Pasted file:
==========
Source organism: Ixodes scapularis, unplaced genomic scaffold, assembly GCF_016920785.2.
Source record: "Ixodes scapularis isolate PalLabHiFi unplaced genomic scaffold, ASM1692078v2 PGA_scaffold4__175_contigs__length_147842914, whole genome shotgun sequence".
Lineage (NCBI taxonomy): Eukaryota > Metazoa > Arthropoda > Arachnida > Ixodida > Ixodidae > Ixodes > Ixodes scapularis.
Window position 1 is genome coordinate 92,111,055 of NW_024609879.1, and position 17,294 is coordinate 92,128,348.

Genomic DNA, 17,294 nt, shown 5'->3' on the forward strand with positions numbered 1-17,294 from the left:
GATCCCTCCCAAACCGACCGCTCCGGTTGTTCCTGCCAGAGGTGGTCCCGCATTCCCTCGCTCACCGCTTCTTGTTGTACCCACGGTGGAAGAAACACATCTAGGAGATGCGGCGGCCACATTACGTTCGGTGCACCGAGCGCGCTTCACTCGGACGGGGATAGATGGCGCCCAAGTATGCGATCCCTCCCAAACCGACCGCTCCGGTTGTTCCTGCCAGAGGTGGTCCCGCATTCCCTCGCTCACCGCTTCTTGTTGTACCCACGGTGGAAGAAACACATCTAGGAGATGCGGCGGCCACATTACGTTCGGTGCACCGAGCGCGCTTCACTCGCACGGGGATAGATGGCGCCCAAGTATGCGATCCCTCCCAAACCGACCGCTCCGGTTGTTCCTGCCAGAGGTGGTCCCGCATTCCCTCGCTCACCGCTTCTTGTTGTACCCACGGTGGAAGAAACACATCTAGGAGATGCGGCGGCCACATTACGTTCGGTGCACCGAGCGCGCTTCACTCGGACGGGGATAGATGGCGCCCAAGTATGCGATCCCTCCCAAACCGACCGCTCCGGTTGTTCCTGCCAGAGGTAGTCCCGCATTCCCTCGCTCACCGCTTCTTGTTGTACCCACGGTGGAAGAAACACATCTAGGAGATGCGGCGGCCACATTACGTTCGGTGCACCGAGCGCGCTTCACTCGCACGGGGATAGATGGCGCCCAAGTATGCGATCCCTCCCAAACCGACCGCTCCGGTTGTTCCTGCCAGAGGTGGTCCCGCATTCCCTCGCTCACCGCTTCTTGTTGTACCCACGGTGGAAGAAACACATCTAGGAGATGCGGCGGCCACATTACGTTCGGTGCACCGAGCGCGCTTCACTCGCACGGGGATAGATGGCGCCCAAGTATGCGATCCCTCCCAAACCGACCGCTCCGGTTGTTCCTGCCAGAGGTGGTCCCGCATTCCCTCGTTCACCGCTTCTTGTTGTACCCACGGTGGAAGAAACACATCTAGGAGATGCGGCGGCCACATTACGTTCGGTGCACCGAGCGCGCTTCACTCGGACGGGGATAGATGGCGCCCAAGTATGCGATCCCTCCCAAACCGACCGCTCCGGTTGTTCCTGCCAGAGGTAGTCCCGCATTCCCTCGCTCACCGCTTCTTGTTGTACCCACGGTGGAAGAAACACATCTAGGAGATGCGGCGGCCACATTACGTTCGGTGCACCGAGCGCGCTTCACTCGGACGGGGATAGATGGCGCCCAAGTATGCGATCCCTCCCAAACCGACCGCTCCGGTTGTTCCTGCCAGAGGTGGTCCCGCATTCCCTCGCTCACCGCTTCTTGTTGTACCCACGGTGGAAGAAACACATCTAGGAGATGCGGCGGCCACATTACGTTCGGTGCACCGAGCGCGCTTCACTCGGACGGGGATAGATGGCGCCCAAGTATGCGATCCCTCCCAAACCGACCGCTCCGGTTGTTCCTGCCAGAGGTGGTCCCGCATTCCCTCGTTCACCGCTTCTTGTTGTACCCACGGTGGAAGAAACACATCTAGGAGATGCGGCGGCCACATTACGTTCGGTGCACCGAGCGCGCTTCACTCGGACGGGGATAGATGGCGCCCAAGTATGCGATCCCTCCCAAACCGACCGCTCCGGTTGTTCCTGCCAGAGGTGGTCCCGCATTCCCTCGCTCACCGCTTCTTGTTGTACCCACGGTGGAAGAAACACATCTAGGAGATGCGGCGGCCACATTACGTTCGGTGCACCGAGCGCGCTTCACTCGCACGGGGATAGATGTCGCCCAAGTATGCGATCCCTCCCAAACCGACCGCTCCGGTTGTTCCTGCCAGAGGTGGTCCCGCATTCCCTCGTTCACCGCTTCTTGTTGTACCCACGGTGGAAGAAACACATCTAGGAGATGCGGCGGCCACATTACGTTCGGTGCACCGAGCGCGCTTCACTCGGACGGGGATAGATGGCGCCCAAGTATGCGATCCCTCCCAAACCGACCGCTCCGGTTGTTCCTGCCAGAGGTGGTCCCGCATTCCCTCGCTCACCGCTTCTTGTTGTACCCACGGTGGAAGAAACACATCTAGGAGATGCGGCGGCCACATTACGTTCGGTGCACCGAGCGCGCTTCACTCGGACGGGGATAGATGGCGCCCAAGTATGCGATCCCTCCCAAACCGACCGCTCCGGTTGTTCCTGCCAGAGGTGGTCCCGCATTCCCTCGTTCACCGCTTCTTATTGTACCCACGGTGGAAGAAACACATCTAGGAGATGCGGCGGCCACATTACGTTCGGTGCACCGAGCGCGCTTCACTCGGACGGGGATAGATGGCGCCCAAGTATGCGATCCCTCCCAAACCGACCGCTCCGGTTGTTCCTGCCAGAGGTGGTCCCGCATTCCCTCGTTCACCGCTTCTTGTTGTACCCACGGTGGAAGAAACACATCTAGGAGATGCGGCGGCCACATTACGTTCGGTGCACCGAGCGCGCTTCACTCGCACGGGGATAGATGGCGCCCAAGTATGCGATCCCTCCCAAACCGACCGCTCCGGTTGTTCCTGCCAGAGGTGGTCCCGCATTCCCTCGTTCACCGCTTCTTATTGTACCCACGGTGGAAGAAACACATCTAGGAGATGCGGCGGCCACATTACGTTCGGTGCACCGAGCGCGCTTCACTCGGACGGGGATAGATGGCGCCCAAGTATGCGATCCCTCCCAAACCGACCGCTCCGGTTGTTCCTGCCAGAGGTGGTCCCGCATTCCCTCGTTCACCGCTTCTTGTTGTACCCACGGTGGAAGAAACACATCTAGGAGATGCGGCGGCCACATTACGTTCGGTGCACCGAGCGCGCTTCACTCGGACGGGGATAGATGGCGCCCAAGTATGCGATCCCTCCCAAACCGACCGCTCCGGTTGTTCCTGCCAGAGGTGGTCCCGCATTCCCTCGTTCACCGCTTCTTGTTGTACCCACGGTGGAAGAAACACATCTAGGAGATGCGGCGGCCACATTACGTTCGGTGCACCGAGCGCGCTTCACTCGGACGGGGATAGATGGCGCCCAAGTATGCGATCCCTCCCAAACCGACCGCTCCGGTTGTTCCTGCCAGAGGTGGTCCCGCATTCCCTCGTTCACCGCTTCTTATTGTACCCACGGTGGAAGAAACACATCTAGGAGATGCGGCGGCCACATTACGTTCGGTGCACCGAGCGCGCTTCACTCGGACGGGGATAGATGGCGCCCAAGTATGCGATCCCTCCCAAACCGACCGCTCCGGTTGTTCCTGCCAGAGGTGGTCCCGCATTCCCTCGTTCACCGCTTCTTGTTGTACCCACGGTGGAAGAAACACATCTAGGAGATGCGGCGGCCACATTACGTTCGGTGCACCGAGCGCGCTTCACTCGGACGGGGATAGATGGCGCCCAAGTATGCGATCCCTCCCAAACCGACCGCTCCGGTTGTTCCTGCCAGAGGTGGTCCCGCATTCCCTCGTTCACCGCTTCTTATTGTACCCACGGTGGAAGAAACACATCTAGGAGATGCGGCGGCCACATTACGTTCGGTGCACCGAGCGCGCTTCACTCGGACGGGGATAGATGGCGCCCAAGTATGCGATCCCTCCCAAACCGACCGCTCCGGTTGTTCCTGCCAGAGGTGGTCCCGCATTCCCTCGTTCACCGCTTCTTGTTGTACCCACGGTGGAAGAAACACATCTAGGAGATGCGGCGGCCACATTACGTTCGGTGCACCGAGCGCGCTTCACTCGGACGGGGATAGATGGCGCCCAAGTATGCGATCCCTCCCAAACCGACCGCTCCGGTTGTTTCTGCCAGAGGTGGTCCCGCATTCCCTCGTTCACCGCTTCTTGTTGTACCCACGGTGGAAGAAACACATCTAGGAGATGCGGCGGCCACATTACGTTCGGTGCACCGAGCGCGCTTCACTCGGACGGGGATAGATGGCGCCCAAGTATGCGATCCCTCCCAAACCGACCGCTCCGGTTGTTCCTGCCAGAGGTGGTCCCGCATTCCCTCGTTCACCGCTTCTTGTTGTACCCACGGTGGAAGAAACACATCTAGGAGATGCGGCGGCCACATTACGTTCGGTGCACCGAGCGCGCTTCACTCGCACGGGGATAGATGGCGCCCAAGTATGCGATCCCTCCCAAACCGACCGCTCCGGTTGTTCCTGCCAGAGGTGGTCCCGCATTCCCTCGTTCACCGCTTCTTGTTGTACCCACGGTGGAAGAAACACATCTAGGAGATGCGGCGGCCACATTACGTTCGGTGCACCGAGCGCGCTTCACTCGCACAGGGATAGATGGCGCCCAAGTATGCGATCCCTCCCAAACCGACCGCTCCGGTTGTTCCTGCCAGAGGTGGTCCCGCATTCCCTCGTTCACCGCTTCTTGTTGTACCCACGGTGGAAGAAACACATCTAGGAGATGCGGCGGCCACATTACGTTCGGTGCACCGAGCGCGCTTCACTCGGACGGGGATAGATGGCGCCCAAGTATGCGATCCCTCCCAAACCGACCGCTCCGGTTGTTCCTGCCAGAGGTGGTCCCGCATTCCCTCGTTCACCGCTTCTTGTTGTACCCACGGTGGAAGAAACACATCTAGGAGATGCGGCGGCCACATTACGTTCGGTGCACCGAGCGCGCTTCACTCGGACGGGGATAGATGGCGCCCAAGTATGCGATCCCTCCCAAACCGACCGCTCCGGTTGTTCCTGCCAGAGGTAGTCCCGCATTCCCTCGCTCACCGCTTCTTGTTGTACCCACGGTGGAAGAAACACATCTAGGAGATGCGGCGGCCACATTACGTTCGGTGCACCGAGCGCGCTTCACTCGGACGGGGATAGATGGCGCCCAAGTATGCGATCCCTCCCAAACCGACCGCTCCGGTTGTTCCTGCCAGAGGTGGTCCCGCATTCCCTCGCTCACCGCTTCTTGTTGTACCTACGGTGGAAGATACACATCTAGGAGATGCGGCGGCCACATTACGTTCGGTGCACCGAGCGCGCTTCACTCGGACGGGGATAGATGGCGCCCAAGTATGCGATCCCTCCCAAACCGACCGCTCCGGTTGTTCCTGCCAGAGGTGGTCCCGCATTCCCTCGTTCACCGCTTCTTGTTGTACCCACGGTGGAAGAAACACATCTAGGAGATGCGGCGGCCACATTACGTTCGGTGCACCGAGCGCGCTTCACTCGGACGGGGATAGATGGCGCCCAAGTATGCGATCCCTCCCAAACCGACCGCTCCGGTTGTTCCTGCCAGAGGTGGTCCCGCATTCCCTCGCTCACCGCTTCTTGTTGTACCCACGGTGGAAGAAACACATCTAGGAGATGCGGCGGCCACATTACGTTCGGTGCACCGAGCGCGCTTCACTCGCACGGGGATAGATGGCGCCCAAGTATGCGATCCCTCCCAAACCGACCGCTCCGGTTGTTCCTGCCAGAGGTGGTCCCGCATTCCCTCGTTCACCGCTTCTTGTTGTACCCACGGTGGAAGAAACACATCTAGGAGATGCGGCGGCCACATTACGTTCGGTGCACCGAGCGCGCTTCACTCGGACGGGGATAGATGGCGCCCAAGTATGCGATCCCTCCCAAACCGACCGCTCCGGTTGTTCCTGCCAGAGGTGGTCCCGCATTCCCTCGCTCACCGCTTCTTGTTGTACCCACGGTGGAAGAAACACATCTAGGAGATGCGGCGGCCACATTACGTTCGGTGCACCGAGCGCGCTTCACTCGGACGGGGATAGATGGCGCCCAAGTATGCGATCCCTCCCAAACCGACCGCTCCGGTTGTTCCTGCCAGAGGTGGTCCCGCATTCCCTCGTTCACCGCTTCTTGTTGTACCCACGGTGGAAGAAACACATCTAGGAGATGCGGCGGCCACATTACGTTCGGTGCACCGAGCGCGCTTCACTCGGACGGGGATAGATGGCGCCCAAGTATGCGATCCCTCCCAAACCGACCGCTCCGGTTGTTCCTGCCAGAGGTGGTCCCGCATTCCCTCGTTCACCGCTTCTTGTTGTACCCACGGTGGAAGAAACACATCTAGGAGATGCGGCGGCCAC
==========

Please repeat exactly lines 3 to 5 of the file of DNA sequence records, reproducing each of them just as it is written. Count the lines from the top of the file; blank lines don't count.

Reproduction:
Lineage (NCBI taxonomy): Eukaryota > Metazoa > Arthropoda > Arachnida > Ixodida > Ixodidae > Ixodes > Ixodes scapularis.
Window position 1 is genome coordinate 92,111,055 of NW_024609879.1, and position 17,294 is coordinate 92,128,348.

Genomic DNA, 17,294 nt, shown 5'->3' on the forward strand with positions numbered 1-17,294 from the left: